Among the reasons that I think about transforming myself into a better Republican is the simplicity of the party’s appeal. Democrats believe that all big issues, things like health care and taxes and war and trade and education and immigration, are so complex that they give the smartest people a migraine. All that thinking gives rise to arguments, years of wrangling over legislation, endless head scratching, delay after delay, and compromise solutions in which no one wins completely. That’s way too complicated for most of us.
Republicans, on the other hand, operate from one simple principle supported by unanimous party agreement. Their idea: use government power to make rich people much richer and ignore all else. Since money is power, that worked for Louis XIV, George III, every dictator who ever held office, and every politician who relies on plutocrats’ contributions to keep his job; it has the added value that it allows the party to focus on a much smaller group of easily identified clients. To sell this approach, Republicans invented the concept of “trickle down.” Give all the money to rich people, they claim, and they will spend it in ways that allow the middle class and the poor to survive on the fallout. Since many Republicans lead evidence-free lives, this bogus claim has been elevated to the status of accepted mythology since it rose to dominance in the 1980’s. Today it stands as the central – and only – organizing theory of the ruling political party.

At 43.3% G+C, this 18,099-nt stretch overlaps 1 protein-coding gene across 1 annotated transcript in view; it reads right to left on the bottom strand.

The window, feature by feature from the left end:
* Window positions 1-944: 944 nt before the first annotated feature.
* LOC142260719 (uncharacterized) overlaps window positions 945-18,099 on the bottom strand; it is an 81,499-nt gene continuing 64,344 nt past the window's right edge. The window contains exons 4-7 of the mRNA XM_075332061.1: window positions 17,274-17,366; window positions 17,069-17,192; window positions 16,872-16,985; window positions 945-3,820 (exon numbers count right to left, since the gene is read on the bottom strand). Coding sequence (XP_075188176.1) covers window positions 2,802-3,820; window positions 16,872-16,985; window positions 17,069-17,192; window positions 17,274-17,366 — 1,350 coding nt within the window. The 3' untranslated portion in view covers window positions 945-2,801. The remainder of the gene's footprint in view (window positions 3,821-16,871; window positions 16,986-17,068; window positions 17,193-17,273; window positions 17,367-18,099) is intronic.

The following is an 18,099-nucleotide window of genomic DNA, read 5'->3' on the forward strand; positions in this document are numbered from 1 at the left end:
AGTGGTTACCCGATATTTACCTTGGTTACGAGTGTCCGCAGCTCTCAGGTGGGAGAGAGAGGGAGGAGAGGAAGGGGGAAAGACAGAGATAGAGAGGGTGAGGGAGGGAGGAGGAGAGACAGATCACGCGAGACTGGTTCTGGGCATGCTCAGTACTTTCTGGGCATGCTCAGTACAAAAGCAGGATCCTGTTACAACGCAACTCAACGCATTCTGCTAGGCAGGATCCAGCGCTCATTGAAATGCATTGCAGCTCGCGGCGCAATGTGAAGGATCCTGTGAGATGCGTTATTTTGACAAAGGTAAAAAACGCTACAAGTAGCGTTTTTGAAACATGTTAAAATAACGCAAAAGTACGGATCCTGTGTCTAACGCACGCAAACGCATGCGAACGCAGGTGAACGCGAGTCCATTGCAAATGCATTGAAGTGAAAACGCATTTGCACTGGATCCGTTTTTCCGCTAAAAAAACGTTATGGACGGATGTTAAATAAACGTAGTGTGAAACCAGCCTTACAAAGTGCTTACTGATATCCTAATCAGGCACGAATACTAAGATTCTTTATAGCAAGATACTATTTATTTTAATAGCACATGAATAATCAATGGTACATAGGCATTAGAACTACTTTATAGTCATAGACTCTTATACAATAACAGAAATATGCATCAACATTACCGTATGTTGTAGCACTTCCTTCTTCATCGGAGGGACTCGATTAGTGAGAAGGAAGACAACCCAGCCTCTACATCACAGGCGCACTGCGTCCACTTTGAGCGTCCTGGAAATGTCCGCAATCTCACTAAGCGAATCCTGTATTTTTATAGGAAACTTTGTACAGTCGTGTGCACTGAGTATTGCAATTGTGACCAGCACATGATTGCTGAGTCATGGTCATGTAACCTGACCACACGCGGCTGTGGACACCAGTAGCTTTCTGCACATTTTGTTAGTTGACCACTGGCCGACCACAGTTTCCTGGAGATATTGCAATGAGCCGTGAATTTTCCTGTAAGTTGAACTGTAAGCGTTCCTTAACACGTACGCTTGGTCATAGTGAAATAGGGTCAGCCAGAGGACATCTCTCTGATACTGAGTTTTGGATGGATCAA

Lest you are tempted to join in my conversion but are concerned that Republican philosophy can’t possibly be that simple, allow me to illustrate. First, let’s dissect the inheritance tax. If you have more than five million in your bank account ($11 million if you have a spouse) when you ascend or descend into wherever, the government will demand that you pay 17 percent of the excess in taxes. Alleging that they are the saviors of the family farm (there are 50 affected farms in the U.S.), the president and all Republican legislators have vowed to do away with this tax.
Then there’s the Wealth Care Bill (facetiously known as the “Health Care Bill”). It proposes to return 800 billion hard–earned dollars to the 5 percent of us who earn more than $200,000 ($250,000 if married) annually, most of whom are Republican contributors. Is that an example of your hard-working Republican Party toiling on your behalf?
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Now let’s direct our attention to the $2 trillion or more that is hidden away by the wealthy in foreign banks. Was it mandated by God that they not pay income or corporate taxes on that mega fortune, or by the Republican Party? By giving their constituents – and some Democrats as well – this hyper exemption, Republicans assured themselves of a tsunami of campaign cash in every election season. Is there a theme beginning to emerge here?
So I challenge you to pinpoint a single piece of Republican legislation that, at its roots, is not an effort to channel more wealth to the already wealthy or to amassing power that leads to that result. By focusing on a single idea, Republicans avoid complex issues of what the American people or the American nation need in order to move forward. They reduce all political conversations to a single formula that even the most unreflective among them can memorize.
The writer lives in Pawleys Island.